Social capital is as necessary to a fruitful life as is monetary means. Familial ties, trusted friendships and participation in the greater community are examples of the social wealth that keeps individuals, especially seniors, from descending into depression and dementia.
Seniors are more vulnerable to losing touch with their social lives, since spouses pass on, careers are no longer a central aspect of their lives and family members relocate. Older peoples’ social connections gradually diminish as a commonly accepted part of aging.
Researchers in recent years have explored the benefits of social activity in the elder population and concluded that social fulfillment is a vital component to staying healthy. Bryan James, an epidemiologist at Rush Alzheimer’s Disease Center, uncovered the relationship between cognitive health and social interaction. People who socialized frequently, he found, experienced a startling 70 percent less decline in cognitive abilities than those who experienced low levels of socialization.
James also pinpointed the correlation between lower levels of disability and higher levels of socialization. Seniors who often participate in social events have a 43 percent lesser rate of disability than those who infrequently connect with others.
Being socially connected with family, friends and neighbors offers increased emotional well-being in the lives of senior citizens. Depression and moodiness are often warded off when older folks make efforts to be around other people. Elderly individuals’ minds simply become more alert and engaged when they interact with others. Constant mental stimulation helps deter dementia-related impairments, like Alzheimer’s disease.
Plus, the physical and cognitive health benefits of staying socially active is strongly correlated with a senior’s life expectancy. The richness of a senior’s social schedule adds years to the individual’s life. Individuals who rarely include socialization in their agenda are subject to loneliness and its negative health repercussions, like heart disease, depression and dementia.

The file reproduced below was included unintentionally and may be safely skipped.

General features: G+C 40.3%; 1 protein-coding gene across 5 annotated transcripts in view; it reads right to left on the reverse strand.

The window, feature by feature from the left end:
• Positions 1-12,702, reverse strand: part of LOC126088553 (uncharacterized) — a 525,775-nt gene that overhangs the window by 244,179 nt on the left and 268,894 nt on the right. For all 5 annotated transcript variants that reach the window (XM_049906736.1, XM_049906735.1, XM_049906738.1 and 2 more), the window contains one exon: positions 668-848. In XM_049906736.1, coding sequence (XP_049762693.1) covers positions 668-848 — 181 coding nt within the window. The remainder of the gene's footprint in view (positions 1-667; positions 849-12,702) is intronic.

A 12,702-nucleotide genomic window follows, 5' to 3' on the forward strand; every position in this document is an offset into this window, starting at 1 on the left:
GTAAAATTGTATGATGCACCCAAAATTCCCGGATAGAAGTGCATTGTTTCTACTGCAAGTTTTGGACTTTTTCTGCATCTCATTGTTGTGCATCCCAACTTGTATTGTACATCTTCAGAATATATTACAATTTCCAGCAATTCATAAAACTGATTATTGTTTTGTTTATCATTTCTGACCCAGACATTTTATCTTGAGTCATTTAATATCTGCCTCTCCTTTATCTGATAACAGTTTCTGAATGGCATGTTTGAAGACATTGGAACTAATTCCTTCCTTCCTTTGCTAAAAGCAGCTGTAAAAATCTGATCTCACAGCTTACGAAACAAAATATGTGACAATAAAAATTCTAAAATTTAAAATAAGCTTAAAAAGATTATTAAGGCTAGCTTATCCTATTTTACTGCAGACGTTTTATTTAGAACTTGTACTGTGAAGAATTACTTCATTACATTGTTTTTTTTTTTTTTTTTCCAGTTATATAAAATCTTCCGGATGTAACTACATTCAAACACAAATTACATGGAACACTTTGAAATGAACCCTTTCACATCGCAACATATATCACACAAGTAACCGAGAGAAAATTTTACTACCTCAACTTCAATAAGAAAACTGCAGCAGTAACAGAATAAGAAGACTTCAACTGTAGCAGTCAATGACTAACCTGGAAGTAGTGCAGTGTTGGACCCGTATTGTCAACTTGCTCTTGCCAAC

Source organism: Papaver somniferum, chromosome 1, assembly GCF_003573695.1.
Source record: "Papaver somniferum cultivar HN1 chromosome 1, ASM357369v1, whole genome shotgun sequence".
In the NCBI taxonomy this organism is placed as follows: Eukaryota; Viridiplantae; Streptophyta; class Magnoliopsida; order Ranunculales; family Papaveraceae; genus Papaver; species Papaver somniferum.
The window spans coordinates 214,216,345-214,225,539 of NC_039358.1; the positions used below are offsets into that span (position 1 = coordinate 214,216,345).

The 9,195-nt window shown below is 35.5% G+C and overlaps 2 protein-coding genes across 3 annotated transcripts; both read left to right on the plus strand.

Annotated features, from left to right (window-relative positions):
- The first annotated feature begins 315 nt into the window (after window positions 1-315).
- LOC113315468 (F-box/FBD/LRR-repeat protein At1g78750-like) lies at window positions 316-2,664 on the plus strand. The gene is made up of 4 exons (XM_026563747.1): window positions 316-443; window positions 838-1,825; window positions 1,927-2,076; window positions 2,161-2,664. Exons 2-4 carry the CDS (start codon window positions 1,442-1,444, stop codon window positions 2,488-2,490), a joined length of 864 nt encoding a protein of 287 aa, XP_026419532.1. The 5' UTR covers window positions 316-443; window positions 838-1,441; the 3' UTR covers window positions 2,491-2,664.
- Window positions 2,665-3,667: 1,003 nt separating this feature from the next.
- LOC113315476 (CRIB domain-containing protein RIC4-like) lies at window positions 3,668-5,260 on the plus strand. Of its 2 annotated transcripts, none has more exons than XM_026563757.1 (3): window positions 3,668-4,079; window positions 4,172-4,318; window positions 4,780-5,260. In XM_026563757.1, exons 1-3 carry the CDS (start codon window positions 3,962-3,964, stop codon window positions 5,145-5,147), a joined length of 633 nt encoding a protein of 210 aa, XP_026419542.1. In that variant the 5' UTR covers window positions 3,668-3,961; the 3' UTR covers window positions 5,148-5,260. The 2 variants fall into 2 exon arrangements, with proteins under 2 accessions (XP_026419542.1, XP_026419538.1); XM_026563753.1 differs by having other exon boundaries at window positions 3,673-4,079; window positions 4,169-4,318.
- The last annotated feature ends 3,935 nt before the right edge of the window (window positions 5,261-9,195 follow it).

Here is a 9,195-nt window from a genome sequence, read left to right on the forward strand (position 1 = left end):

Senior citizens have abundant opportunities to remain socially active:
Local churches, synagogues and temples offer an assortment of communal activities in which older people can participate. The musically inclined may wish to sing in the choir or play a musical instrument during services. Religious organizations also offer relaxing retreats. Weekly worship services are an optimal way to stay involved of the happenings in the community. Churches may also have a need for volunteers to help out during social functions.
Seniors who sing may also include in their schedule, singing in a nursing home choir on a volunteer basis. The opportunity to entertain other elderly individuals offers emotional reward to the generous senior. Fellow choir members are also more likely to share similar musical interests, which is likely to lead to the development of meaningful friendships.
Hospitals, food pantries and soup kitchens are additional places where older volunteers can spend time helping those in need—and staying in touch with the local community.